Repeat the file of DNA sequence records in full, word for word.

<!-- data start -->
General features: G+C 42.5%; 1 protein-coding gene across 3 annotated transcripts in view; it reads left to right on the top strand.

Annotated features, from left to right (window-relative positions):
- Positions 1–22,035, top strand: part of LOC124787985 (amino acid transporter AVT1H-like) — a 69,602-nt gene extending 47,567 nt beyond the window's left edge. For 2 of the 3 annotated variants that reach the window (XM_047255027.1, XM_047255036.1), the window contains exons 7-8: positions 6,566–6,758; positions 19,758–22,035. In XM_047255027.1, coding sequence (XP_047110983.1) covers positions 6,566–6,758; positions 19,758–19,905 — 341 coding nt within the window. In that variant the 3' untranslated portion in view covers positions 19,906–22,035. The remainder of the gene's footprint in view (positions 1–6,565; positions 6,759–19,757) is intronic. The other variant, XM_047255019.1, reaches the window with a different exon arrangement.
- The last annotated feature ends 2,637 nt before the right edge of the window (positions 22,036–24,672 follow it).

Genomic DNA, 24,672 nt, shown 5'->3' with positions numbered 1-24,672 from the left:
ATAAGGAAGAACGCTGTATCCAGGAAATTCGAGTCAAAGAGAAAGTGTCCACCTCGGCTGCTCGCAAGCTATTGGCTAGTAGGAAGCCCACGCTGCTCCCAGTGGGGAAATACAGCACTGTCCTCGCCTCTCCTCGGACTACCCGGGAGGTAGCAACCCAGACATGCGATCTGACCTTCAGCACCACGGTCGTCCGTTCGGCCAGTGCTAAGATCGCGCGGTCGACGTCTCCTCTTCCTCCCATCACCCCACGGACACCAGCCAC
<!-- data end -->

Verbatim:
General features: G+C 42.5%; 1 protein-coding gene across 3 annotated transcripts in view; it reads left to right on the top strand.

Annotated features, from left to right (window-relative positions):
- Positions 1–22,035, top strand: part of LOC124787985 (amino acid transporter AVT1H-like) — a 69,602-nt gene extending 47,567 nt beyond the window's left edge. For 2 of the 3 annotated variants that reach the window (XM_047255027.1, XM_047255036.1), the window contains exons 7-8: positions 6,566–6,758; positions 19,758–22,035. In XM_047255027.1, coding sequence (XP_047110983.1) covers positions 6,566–6,758; positions 19,758–19,905 — 341 coding nt within the window. In that variant the 3' untranslated portion in view covers positions 19,906–22,035. The remainder of the gene's footprint in view (positions 1–6,565; positions 6,759–19,757) is intronic. The other variant, XM_047255019.1, reaches the window with a different exon arrangement.
- The last annotated feature ends 2,637 nt before the right edge of the window (positions 22,036–24,672 follow it).

Genomic DNA, 24,672 nt, shown 5'->3' with positions numbered 1-24,672 from the left:
ATAAGGAAGAACGCTGTATCCAGGAAATTCGAGTCAAAGAGAAAGTGTCCACCTCGGCTGCTCGCAAGCTATTGGCTAGTAGGAAGCCCACGCTGCTCCCAGTGGGGAAATACAGCACTGTCCTCGCCTCTCCTCGGACTACCCGGGAGGTAGCAACCCAGACATGCGATCTGACCTTCAGCACCACGGTCGTCCGTTCGGCCAGTGCTAAGATCGCGCGGTCGACGTCTCCTCTTCCTCCCATCACCCCACGGACACCAGCCAC